We finally escape from the classroom to the water for week four of our Fastrack course.
After two weeks confined to the classroom, we were eager to get back on the water. The twelve of us were split into three groups and assigned to an instructor and X332 for the week. Co-director of Flying Fish Andy Fairclough was to be my instructor.
It felt very familiar going through the boat preparations and safety checks, but my confidence at the helm was soon shattered as I attempted to collect a buoy under motor. Somehow everything learnt during the competent crew course seemed to disappear. After two attempts at successfully hitting the thing, I finally managed to retrieve it in a controlled manoeuvre.
After a more successful passage planning exercise we set off to practice our dead reckoning, marking our estimated positions on the chart regularly. The day was very hands on, with Andy and Bevis (a trainee instructor) ensuring Matt, Howard and myself did all the work. That evening, with plenty of heckling from the other two Flying Fish boats, I moored the boat for the evening in Yarmouth.
It was great to be back on the water again, and to put the last two weeks of theory into practice, but it served as quite a reminder that I still have so much to cover over the next ten weeks. At times it felt like I’d forgotten everything and was having to learn it all from scratch. I guess that’s to be expected with such a steep learning curve.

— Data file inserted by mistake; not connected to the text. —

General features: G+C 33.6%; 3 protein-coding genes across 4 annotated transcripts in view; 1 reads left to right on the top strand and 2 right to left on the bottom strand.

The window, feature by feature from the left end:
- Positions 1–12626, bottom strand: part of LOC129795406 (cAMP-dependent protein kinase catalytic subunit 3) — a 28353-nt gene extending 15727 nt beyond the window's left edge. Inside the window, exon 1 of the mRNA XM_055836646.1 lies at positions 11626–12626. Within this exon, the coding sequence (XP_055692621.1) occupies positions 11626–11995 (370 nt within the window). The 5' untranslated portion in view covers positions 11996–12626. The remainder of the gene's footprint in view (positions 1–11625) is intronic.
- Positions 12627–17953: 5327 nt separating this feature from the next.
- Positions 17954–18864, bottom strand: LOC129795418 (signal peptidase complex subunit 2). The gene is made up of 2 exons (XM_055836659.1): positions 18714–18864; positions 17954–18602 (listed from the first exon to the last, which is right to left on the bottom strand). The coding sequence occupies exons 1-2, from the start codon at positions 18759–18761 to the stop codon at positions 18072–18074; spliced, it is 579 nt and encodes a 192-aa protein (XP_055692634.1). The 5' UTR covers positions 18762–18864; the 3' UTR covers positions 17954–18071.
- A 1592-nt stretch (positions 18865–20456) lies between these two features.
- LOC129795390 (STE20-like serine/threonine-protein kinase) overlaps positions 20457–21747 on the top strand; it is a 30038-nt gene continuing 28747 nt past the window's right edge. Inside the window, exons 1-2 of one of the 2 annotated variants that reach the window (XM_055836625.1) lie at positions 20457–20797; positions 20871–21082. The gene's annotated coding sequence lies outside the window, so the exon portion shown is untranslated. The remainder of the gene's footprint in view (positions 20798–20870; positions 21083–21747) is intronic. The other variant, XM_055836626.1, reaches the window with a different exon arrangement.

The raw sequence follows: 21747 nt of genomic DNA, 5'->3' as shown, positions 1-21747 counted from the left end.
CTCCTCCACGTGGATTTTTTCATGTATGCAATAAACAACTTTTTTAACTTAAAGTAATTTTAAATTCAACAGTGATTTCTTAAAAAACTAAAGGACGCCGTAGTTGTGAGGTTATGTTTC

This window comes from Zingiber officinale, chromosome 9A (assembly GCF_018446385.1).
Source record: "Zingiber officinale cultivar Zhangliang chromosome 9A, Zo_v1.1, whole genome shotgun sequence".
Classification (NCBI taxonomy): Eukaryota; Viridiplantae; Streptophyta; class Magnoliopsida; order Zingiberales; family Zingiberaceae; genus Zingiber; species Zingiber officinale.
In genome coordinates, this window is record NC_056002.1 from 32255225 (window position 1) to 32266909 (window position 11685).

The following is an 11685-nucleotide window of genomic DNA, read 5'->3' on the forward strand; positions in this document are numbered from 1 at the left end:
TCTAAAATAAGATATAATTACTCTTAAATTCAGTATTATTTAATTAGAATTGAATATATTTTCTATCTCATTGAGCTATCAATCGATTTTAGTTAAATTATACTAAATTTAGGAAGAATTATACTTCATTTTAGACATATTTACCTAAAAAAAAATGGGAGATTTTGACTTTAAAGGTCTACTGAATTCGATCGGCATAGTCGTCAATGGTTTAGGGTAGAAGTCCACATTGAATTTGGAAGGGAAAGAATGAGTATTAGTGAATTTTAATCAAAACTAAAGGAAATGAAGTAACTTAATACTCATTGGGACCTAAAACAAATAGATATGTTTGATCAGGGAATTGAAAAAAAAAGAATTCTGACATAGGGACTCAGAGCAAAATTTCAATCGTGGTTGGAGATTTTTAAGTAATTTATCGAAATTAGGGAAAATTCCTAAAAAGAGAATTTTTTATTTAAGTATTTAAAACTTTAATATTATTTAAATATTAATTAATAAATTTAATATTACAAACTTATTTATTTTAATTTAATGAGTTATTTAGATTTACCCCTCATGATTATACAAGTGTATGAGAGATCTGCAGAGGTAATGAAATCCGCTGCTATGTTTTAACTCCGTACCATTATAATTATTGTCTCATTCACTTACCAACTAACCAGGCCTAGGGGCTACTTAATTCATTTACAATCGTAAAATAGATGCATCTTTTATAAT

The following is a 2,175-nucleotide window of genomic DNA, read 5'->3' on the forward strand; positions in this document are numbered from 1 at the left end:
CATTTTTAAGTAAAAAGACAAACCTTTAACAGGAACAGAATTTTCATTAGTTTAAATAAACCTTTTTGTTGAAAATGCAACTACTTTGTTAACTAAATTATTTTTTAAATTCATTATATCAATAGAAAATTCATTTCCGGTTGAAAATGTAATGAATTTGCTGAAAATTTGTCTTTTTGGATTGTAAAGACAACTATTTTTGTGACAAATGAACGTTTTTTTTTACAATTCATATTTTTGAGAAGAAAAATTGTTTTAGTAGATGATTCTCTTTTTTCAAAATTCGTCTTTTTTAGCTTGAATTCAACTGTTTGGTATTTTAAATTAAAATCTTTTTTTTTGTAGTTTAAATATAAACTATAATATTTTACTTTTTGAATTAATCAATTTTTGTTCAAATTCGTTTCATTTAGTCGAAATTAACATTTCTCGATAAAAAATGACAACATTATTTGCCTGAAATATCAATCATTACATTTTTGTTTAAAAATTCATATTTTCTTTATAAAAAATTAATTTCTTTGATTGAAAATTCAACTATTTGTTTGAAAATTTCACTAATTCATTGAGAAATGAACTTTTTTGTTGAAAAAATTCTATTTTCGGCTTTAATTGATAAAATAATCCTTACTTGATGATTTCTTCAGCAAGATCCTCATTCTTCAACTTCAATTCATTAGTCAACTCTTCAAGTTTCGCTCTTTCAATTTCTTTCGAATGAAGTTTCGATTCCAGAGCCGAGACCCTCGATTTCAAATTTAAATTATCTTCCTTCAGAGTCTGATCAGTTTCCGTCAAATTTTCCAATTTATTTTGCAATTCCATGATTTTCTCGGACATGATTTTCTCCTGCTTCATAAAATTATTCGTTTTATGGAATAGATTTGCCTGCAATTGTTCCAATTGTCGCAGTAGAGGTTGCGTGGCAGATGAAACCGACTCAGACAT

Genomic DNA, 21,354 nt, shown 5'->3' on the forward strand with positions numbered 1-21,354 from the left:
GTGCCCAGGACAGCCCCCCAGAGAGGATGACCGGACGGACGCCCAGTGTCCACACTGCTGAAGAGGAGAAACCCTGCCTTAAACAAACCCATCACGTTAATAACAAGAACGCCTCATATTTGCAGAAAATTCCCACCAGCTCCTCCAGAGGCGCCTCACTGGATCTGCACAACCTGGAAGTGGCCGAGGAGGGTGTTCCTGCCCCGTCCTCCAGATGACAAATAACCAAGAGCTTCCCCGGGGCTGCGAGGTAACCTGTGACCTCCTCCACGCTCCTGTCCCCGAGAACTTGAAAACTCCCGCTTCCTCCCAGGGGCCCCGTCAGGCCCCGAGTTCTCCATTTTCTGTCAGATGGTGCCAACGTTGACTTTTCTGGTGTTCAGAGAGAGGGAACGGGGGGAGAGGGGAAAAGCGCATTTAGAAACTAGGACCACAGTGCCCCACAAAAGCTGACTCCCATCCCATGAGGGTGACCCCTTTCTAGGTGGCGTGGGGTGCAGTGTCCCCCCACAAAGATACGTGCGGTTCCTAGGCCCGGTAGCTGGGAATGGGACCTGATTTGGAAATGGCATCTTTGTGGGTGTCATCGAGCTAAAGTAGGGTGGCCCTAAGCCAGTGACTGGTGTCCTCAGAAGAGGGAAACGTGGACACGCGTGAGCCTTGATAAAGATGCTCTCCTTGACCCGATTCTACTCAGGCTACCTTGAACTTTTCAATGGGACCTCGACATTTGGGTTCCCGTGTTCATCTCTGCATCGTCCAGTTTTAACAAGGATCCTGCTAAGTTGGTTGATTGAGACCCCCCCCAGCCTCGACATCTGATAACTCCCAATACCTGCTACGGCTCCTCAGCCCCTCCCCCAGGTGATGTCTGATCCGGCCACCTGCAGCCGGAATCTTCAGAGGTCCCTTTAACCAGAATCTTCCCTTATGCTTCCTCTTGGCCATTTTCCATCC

An excellent day on the water. We left Yarmouth on a high tide and headed out into the Solent with each of us taking turns to helm, navigate and crew. After yesterday’s rude wake up, I felt much happier today, navigating with confidence and accuracy. We found gorgeous Lulworth Cove the perfect place to drop anchor for an hour and took a break from battling wind against tide. Soon after I navigated us to Weymouth and moored up safely. After dinner and a debrief we chatted about tomorrow’s long passage before heading to the pub to sample the thrills of Weymouth nightlife.
This long day started with me navigating out of Weymouth; great until I began to feel a little less than perfect after a spell down below at the chart table. It was quite choppy (wind against tide again) and rolling down the following seas certainly didn’t help. Enroute we practised poling out the headsail and securing a preventer line to the boom. The conditions made the passage rather uncomfortable and I slipped into ‘no can do’ mode as I sat on the rail looking out to the horizon. Never the less, we continued to take regular running fixes. That evening we stopped in Studland bay for a long awaited lunch (at 5pm!) and a break from the rolling sea. My appetite had returned and it was great to be out of the wind and waves.
The long passage to Portsmouth, passing south of the Isle of Wight, was fantastic. It took us a little over six hours,meaning we had our first taste of night sailing. We arrived at Gunwharf Quay just before 1am. It was a gorgeous night and we all enjoyed the challenge of locating headlands, spotting buoy lights and avoiding the huge tankers that charge up the numerous channels. I had the task of navigating into Portsmouth from Bembridge Ledge. In minutes I was totally mesmerised by the array of lights: red, green and white all flashing at different intervals and in every direction. Added to that was the complication of unmarked buoys and ferries. Needless to say, I found it a somewhat nerve wracking experience. When will this begin to feel normal?